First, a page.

Menus Subscribe Search

Follow us


Burgh Diaspora

linked-globe

(Photo: Toria/Shutterstock)

How Talent Migration Facilitates the Diffusion of Globalization

• March 19, 2014 • 1:16 PM

(Photo: Toria/Shutterstock)

Openness to immigration behaves in the same way as openness to trade.

Globalization is dependent on migration, more so after the financial crisis than before. I studied globalization in graduate school during the late 1990s. We discussed how globalization impacted migration, not the other way around. “The Effect of Trade and Migration on Income“:

In this paper we re-examine the relationship between economic openness and economic development, emphasizing a different dimension of openness. During the last century (especially before World War I and again since the 1980’s), a crucial aspect of openness has operated through international migration flows. This channel remained neglected in the literature because of the limited size of migration flows during the 1930-1970 period. However, migration flows have played a key role in the historical and economic development of many countries,particularly those in the New World. Migrants brought ideas, skills, and labor, providing an important channel for the international diffusion of knowledge. As recently emphasized by Putterman and Weil (2010) these migration flows have had extremely persistent effects.

Emphasis added. When the period of limited migration flows ended, the world underwent a dramatic transformation. The typical migrant flipped from poorest and least educated to wealthiest and most educated. However, did globalization cause migration patterns to change or did shifting migration patterns spur globalization? The above paper gets at this chicken-or-egg problem, establishing that openness to immigration behaves in the same way as openness to trade. Openness to trade is conventional wisdom for the spread of globalization. Now add to that openness to immigration.

How does international migration act as an agent of globalization? This is one of my primary research questions for understanding the relationship between Rust Belt cities and globalization. I hypothesize that return migrants from global cities such as New York are globalizing neighborhoods in Cleveland and Pittsburgh. These neighborhoods are the engines of economic development for an entire region.

While thinking about yesterday’s post, I realized I was trying to channel Robert Guest’s book, Borderless Economics. Guest, through storytelling, describes how migration begets globalization. So you don’t have to read the book, he sums up his argument nicely in this Foreign Policy article titled “In Praise of Brain Drain“:

Diaspora networks have been around for centuries, but they have grown much more powerful of late, for three reasons. First, they are bigger than ever before. Seventy million Chinese live outside mainland China, and 22 million Indians live outside India. There are also hundreds of smaller networks, from the Lebanese in West Africa to the South Koreans in the United States. All told, there are 215 million first-generation migrants in the world, an increase of 40 percent since 1990. …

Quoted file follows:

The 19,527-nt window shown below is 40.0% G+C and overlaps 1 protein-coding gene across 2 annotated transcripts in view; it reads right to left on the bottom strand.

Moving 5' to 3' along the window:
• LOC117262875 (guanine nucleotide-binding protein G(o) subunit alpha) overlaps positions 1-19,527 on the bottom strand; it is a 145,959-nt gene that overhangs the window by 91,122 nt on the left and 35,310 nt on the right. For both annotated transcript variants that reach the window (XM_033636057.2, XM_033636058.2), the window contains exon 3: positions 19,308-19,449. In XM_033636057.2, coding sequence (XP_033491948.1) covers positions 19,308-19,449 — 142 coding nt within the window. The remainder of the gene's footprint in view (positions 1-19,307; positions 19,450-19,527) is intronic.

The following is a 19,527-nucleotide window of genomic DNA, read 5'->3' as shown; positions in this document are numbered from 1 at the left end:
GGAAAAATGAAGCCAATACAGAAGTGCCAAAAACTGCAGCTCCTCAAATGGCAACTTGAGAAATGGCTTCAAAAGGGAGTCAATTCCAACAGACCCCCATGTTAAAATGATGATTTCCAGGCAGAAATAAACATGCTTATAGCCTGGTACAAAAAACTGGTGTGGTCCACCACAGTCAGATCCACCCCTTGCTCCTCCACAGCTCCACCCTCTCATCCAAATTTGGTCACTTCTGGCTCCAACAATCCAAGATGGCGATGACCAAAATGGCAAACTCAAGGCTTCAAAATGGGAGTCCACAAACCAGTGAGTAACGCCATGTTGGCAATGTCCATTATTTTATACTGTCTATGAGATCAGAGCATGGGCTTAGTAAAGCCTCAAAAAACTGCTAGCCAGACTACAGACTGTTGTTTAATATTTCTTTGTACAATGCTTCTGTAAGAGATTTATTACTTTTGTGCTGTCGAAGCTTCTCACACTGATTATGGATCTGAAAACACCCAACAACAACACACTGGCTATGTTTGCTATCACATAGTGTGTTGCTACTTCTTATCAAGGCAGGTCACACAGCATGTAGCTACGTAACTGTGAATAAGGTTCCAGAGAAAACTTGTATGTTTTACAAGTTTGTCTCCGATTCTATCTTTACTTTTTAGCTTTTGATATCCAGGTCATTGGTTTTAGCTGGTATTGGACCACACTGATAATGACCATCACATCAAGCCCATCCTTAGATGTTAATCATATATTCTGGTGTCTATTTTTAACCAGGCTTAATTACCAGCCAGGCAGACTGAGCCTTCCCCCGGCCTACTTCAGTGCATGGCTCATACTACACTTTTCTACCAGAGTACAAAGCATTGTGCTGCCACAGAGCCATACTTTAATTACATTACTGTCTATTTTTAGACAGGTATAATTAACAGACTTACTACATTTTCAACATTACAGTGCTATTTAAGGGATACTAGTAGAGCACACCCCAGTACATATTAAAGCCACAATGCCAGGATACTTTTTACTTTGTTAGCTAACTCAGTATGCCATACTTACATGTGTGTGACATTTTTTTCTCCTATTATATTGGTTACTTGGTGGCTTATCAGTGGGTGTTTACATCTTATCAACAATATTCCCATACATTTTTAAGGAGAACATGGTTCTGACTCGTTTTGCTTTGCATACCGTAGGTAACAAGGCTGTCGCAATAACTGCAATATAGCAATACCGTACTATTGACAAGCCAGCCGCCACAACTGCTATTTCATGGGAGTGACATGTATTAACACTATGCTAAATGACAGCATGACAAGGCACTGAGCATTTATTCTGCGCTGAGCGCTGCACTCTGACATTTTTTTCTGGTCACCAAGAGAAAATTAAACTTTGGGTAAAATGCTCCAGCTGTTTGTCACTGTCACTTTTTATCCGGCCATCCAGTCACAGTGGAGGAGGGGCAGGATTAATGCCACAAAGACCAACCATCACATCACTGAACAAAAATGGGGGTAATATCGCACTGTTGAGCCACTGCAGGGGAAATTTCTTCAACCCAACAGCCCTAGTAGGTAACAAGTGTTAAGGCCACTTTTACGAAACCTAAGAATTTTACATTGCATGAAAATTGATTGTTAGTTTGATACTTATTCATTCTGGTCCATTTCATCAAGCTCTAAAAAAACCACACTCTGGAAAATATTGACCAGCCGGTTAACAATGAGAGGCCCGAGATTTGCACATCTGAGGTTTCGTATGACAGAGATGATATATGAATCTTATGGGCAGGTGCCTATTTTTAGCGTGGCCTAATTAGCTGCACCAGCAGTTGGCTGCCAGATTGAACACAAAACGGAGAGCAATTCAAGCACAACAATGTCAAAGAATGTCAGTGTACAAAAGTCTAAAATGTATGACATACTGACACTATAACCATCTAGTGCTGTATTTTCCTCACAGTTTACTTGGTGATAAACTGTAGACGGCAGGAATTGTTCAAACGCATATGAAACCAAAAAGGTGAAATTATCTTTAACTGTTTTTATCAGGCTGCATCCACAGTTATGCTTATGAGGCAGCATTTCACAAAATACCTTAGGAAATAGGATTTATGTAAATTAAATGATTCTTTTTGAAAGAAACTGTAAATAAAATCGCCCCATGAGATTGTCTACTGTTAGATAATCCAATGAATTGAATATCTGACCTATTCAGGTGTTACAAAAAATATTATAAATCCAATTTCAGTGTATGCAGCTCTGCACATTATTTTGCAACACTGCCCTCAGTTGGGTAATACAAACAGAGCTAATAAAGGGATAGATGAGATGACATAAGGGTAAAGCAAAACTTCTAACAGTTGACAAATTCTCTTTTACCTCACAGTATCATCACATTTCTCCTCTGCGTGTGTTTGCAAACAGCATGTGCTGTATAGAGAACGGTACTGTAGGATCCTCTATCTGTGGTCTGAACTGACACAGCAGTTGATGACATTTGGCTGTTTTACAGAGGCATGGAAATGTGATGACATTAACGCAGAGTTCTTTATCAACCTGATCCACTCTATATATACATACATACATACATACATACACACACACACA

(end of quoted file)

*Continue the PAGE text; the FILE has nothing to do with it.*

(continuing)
… Third, the places from which migrants come, such as India, China, and Africa, are much more open to trade than they were a generation ago. When China was a closed society, overseas Chinese traders had to make do with linking one foreign port with another. Now they link the world to China and China to the world.

These merchants speak the language, understand the culture, and know whom to trust. In countries where the rule of law is unreliable — which includes most fast-growing emerging markets — this matters. Some 70 percent of foreign direct investment into mainland China passes through the Chinese diaspora, broadly defined. American firms that hire Chinese-Americans find it easier to do business in China without the aid of a joint venture.

I picked out the passage that best links yesterday’s half-baked attempt to show how globalization has changed to the agency of migration (subject of today’s post). Speaking the language, understanding the culture, and knowing whom to trust are necessary for the diffusion of globalization. No matter where in the world you are, global neighborhoods look similar. Urban gentrification attracts the same kind of backlash in Germany and India. Migrants make it so.

Jim Russell
Jim Russell is a geographer studying the relationship between migration and economic development.

More From Jim Russell

A weekly roundup of the best of Pacific Standard and PSmag.com, delivered straight to your inbox.

Recent Posts

October 24 • 4:00 PM

We Need to Normalize Drug Use in Our Society

After the disastrous misconceptions of the 20th century, we’re returning to the idea that drugs are an ordinary part of life experience and no more cause addiction than do other behaviors. This is rational and welcome.


October 24 • 2:00 PM

A Letter to the Next Attorney General: Fix Presidential Pardons

More than two years ago, a series showed that white applicants were far more likely to receive clemency than comparable applicants who were black. Since then, the government has spent hundreds of thousands of dollars on a study, but the pardons system remains unchanged.


October 24 • 12:00 PM